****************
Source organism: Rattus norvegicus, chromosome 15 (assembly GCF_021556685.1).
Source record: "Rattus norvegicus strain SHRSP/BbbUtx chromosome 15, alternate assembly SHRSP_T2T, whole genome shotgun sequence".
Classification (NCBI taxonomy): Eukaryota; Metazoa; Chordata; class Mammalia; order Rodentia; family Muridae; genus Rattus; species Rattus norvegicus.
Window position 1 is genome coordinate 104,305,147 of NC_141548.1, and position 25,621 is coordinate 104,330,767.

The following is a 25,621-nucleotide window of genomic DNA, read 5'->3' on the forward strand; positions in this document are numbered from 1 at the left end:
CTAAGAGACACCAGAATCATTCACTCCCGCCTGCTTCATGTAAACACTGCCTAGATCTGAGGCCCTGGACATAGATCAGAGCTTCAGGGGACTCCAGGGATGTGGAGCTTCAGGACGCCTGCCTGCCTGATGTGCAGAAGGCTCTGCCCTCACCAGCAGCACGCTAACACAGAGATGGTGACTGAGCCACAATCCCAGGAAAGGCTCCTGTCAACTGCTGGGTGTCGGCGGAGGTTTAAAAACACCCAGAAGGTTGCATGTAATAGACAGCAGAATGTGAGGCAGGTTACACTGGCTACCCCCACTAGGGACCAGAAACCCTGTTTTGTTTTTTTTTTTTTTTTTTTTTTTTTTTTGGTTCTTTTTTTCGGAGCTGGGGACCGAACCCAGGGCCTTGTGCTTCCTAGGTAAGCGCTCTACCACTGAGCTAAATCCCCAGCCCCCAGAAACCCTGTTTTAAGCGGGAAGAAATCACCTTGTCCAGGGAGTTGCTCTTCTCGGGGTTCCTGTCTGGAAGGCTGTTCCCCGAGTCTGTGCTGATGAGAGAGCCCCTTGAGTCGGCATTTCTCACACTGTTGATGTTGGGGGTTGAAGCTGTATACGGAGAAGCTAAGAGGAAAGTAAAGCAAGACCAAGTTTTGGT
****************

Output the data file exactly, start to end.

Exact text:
Source organism: Rattus norvegicus, chromosome 15 (assembly GCF_021556685.1).
Source record: "Rattus norvegicus strain SHRSP/BbbUtx chromosome 15, alternate assembly SHRSP_T2T, whole genome shotgun sequence".
Classification (NCBI taxonomy): Eukaryota; Metazoa; Chordata; class Mammalia; order Rodentia; family Muridae; genus Rattus; species Rattus norvegicus.
Window position 1 is genome coordinate 104,305,147 of NC_141548.1, and position 25,621 is coordinate 104,330,767.

The following is a 25,621-nucleotide window of genomic DNA, read 5'->3' on the forward strand; positions in this document are numbered from 1 at the left end:
CTAAGAGACACCAGAATCATTCACTCCCGCCTGCTTCATGTAAACACTGCCTAGATCTGAGGCCCTGGACATAGATCAGAGCTTCAGGGGACTCCAGGGATGTGGAGCTTCAGGACGCCTGCCTGCCTGATGTGCAGAAGGCTCTGCCCTCACCAGCAGCACGCTAACACAGAGATGGTGACTGAGCCACAATCCCAGGAAAGGCTCCTGTCAACTGCTGGGTGTCGGCGGAGGTTTAAAAACACCCAGAAGGTTGCATGTAATAGACAGCAGAATGTGAGGCAGGTTACACTGGCTACCCCCACTAGGGACCAGAAACCCTGTTTTGTTTTTTTTTTTTTTTTTTTTTTTTTTTTGGTTCTTTTTTTCGGAGCTGGGGACCGAACCCAGGGCCTTGTGCTTCCTAGGTAAGCGCTCTACCACTGAGCTAAATCCCCAGCCCCCAGAAACCCTGTTTTAAGCGGGAAGAAATCACCTTGTCCAGGGAGTTGCTCTTCTCGGGGTTCCTGTCTGGAAGGCTGTTCCCCGAGTCTGTGCTGATGAGAGAGCCCCTTGAGTCGGCATTTCTCACACTGTTGATGTTGGGGGTTGAAGCTGTATACGGAGAAGCTAAGAGGAAAGTAAAGCAAGACCAAGTTTTGGT